This autumn, for the first time in thirty years in the Netherlands, the Kunsthal Rotterdam will be presenting a major exhibition of Egyptian mummies. In a stunningly designed exhibition, over 225 objects provide insight into the fascinating burial rituals of ancient Egypt. Highlights are the mummy of Anchhor from Thebes and his authentic coffins, which are still completely intact. The exhibition includes countless rare objects such as the magic scarabs, amulets, jewels and statues that were placed inside the coffins. Some of the secrets of the mummies have also been revealed thanks to the use of new technological developments such as facial reconstruction and x-ray techniques. There is also a comprehensive educational programme for children and students in the MummieLAB.
The remarkable rituals of ancient Egypt
Nowhere does death play such an important role as in the lives of the ancient Egyptians. The exhibition tells the story of the ritual of mummification, which began in approximately 2600 BC as a way of preserving the body for as long as possible for its journey to the kingdom of the god Osiris. It also describes remarkable burial traditions such as the mummification of animals. With its fine paintings and hieroglyphic texts, the colourfully decorated burial chamber of Sennedjem, whose tomb was comparable in style and luxury with that of royal tombs at that time, provides remarkable insight into the ideas the Egyptians held about the afterlife.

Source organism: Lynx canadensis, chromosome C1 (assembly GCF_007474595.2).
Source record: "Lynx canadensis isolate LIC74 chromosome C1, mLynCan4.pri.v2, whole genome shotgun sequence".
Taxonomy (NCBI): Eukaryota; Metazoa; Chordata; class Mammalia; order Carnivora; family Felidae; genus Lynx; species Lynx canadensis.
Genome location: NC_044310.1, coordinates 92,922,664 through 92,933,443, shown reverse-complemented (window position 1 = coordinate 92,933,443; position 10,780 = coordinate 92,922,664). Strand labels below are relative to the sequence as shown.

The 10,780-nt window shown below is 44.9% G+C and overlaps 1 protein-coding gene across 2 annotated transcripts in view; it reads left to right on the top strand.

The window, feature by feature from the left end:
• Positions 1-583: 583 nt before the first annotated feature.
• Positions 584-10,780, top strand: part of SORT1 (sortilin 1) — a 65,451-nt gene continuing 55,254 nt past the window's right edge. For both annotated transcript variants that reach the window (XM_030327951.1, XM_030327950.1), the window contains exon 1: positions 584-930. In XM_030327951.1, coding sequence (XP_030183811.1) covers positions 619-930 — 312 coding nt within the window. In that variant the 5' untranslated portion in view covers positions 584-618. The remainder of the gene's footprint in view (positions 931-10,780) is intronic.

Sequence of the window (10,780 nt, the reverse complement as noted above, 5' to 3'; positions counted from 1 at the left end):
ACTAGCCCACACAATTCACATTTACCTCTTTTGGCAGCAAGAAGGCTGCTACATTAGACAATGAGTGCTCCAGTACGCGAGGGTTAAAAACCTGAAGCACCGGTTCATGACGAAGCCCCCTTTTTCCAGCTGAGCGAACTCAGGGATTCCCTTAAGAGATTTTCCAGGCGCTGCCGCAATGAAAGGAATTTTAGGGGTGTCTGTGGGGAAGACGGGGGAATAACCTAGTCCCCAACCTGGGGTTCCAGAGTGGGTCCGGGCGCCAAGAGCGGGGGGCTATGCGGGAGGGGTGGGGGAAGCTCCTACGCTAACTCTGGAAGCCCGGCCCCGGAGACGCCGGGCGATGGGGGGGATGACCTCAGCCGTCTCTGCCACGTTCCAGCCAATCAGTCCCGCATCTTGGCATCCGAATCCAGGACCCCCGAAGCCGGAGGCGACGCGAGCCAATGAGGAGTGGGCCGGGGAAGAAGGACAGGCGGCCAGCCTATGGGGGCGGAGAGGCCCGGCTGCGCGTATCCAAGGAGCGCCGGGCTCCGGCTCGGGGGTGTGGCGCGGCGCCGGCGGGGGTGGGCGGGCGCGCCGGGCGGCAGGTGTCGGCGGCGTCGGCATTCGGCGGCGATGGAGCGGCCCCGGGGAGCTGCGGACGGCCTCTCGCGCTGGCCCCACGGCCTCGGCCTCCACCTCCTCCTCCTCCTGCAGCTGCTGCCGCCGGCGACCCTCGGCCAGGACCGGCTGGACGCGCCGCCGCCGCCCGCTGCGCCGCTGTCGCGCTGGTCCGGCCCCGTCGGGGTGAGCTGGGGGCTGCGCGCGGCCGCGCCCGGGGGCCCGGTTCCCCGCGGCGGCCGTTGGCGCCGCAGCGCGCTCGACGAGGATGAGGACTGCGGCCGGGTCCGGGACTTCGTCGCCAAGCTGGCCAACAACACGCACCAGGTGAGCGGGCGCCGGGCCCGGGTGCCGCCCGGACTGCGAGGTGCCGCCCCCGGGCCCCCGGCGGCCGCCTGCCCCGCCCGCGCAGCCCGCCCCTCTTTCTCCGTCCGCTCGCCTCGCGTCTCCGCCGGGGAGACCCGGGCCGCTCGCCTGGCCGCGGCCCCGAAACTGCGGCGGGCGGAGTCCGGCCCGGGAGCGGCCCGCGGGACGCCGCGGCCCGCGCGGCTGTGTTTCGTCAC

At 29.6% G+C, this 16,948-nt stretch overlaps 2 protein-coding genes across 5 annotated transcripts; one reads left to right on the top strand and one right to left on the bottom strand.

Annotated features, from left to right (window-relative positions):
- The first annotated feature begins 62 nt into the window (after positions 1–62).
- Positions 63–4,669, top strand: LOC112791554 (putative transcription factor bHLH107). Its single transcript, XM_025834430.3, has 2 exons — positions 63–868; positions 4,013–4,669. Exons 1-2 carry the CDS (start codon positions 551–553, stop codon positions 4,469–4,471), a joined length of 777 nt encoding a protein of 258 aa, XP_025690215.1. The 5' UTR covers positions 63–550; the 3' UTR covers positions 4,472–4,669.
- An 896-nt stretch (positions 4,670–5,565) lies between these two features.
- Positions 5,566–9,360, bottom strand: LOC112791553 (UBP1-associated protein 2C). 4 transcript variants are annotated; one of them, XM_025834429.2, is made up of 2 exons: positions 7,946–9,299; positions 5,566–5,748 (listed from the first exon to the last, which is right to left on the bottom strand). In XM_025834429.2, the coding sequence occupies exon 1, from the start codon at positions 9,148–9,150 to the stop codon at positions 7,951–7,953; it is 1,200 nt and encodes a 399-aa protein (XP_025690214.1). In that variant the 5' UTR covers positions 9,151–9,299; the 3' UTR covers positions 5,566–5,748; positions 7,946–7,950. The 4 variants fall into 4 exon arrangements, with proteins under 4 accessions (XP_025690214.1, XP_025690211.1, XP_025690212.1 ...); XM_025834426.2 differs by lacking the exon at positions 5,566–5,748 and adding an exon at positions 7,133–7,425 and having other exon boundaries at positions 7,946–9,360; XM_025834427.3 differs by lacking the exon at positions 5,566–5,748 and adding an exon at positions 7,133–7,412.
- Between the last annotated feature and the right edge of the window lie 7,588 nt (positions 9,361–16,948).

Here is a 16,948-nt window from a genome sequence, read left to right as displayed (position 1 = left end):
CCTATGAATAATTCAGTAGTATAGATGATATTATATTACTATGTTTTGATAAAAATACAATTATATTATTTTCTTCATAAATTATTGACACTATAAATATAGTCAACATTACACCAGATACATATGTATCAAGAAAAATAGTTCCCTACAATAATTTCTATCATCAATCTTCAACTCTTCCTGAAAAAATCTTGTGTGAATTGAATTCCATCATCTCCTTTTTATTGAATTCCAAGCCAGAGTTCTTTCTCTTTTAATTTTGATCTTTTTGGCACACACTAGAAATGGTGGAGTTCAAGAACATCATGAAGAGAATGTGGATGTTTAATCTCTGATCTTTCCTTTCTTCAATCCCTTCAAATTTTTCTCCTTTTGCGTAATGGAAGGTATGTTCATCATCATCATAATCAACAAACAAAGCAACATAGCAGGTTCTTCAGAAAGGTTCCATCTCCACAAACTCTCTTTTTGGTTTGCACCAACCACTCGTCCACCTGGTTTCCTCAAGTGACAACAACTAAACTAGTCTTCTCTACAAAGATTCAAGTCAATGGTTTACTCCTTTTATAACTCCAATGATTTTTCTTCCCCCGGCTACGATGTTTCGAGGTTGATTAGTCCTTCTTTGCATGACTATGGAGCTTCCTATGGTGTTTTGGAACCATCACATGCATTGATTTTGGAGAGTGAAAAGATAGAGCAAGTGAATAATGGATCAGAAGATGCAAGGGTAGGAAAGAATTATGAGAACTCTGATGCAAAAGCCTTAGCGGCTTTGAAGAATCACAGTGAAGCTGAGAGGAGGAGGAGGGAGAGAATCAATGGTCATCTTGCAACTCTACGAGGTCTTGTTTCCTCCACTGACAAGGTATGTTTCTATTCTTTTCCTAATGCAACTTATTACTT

The ancient Egyptian civilisation and its elaborate burial rituals have always made a strong impression on new generations and continue to do so to this day. During the exhibition, the MummieLAB offers various activities in which younger visitors can unravel the secrets of the mummies themselves. As well as a discovery tour of the museum, a special lesson programme has also been developed for schools. Further information about the educational programme will follow shortly.
The unravelled secret